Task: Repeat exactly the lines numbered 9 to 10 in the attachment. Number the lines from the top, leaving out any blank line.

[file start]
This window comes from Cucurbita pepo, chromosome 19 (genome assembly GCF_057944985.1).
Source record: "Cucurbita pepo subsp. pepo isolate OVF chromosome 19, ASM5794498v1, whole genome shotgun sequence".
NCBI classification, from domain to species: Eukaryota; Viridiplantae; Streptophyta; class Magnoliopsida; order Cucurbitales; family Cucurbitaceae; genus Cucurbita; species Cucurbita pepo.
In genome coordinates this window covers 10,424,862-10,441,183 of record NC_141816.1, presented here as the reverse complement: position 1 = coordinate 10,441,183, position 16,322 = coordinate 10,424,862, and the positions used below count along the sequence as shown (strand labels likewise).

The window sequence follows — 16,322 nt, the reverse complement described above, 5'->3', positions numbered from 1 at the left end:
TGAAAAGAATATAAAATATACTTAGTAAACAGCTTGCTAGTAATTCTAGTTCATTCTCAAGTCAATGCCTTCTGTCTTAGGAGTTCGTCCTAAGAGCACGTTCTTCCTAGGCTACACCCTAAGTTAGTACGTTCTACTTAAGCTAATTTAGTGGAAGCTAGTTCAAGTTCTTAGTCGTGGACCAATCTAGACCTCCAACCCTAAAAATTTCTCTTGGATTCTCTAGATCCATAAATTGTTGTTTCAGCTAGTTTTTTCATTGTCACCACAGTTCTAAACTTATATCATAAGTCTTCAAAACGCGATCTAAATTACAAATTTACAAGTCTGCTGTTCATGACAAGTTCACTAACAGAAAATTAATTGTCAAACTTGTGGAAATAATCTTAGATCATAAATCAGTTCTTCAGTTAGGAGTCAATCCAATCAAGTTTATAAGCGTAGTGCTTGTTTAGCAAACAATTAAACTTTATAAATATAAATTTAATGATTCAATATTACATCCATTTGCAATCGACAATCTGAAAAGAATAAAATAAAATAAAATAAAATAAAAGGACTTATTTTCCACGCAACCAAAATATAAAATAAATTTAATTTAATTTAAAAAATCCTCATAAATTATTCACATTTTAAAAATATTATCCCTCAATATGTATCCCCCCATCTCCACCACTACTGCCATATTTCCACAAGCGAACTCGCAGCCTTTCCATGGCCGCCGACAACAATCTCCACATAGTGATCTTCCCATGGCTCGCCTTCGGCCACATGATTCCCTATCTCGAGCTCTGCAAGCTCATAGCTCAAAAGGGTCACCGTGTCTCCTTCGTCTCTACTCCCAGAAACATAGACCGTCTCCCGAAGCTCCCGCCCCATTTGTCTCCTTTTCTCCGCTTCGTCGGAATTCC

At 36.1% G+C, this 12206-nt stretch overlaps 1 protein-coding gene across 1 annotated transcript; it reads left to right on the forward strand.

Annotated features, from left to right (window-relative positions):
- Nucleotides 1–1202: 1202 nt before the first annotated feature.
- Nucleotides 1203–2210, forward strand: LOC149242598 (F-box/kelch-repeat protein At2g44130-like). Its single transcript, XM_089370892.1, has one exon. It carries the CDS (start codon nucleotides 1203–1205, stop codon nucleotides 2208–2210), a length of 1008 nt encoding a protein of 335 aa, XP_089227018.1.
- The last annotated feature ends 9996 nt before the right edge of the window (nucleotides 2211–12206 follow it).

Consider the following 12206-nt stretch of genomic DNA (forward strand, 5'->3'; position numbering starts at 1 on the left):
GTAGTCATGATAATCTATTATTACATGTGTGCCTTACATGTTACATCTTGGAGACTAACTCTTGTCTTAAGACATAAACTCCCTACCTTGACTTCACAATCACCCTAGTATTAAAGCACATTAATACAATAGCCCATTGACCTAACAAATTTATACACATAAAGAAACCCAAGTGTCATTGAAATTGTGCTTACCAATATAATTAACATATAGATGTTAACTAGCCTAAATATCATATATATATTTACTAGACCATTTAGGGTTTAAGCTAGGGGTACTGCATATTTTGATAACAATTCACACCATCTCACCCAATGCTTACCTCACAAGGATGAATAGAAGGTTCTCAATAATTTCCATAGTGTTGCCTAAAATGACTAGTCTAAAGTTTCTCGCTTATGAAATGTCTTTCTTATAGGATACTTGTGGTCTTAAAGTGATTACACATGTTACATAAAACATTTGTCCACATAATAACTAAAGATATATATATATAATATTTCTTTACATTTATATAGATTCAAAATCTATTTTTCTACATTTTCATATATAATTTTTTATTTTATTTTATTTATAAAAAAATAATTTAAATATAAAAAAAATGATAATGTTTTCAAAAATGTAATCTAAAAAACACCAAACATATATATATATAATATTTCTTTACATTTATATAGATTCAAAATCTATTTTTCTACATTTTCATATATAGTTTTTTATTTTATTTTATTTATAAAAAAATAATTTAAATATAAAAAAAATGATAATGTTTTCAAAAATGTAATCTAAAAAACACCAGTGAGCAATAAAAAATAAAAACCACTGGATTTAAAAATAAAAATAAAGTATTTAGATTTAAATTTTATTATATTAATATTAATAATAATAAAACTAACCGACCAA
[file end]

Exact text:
- Nucleotides 1–1202: 1202 nt before the first annotated feature.
- Nucleotides 1203–2210, forward strand: LOC149242598 (F-box/kelch-repeat protein At2g44130-like). Its single transcript, XM_089370892.1, has one exon. It carries the CDS (start codon nucleotides 1203–1205, stop codon nucleotides 2208–2210), a length of 1008 nt encoding a protein of 335 aa, XP_089227018.1.